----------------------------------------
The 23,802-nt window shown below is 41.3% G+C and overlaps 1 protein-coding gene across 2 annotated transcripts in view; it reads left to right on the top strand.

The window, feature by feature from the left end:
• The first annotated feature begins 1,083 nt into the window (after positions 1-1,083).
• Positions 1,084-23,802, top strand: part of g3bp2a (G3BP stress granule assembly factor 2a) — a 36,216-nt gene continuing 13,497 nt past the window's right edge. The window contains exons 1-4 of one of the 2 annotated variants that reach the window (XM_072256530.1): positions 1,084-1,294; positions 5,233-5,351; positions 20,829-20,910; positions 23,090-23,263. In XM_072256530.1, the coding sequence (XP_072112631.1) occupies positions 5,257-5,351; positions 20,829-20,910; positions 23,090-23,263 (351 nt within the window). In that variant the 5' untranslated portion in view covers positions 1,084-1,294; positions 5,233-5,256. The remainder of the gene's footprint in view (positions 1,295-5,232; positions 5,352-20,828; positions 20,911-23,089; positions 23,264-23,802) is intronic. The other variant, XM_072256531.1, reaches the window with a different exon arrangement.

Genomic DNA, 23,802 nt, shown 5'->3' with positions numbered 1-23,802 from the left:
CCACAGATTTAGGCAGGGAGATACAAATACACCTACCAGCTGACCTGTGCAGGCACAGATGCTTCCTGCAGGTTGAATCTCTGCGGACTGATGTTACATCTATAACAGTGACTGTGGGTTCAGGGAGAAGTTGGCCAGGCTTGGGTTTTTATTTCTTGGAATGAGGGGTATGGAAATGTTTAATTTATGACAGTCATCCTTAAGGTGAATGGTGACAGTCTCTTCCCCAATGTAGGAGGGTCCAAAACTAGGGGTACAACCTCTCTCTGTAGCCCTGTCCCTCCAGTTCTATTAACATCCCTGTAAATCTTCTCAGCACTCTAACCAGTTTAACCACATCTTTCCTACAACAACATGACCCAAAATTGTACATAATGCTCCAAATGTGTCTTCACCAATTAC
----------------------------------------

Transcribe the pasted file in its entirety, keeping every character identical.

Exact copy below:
The 23,802-nt window shown below is 41.3% G+C and overlaps 1 protein-coding gene across 2 annotated transcripts in view; it reads left to right on the top strand.

The window, feature by feature from the left end:
• The first annotated feature begins 1,083 nt into the window (after positions 1-1,083).
• Positions 1,084-23,802, top strand: part of g3bp2a (G3BP stress granule assembly factor 2a) — a 36,216-nt gene continuing 13,497 nt past the window's right edge. The window contains exons 1-4 of one of the 2 annotated variants that reach the window (XM_072256530.1): positions 1,084-1,294; positions 5,233-5,351; positions 20,829-20,910; positions 23,090-23,263. In XM_072256530.1, the coding sequence (XP_072112631.1) occupies positions 5,257-5,351; positions 20,829-20,910; positions 23,090-23,263 (351 nt within the window). In that variant the 5' untranslated portion in view covers positions 1,084-1,294; positions 5,233-5,256. The remainder of the gene's footprint in view (positions 1,295-5,232; positions 5,352-20,828; positions 20,911-23,089; positions 23,264-23,802) is intronic. The other variant, XM_072256531.1, reaches the window with a different exon arrangement.

Genomic DNA, 23,802 nt, shown 5'->3' with positions numbered 1-23,802 from the left:
CCACAGATTTAGGCAGGGAGATACAAATACACCTACCAGCTGACCTGTGCAGGCACAGATGCTTCCTGCAGGTTGAATCTCTGCGGACTGATGTTACATCTATAACAGTGACTGTGGGTTCAGGGAGAAGTTGGCCAGGCTTGGGTTTTTATTTCTTGGAATGAGGGGTATGGAAATGTTTAATTTATGACAGTCATCCTTAAGGTGAATGGTGACAGTCTCTTCCCCAATGTAGGAGGGTCCAAAACTAGGGGTACAACCTCTCTCTGTAGCCCTGTCCCTCCAGTTCTATTAACATCCCTGTAAATCTTCTCAGCACTCTAACCAGTTTAACCACATCTTTCCTACAACAACATGACCCAAAATTGTACATAATGCTCCAAATGTGTCTTCACCAATTAC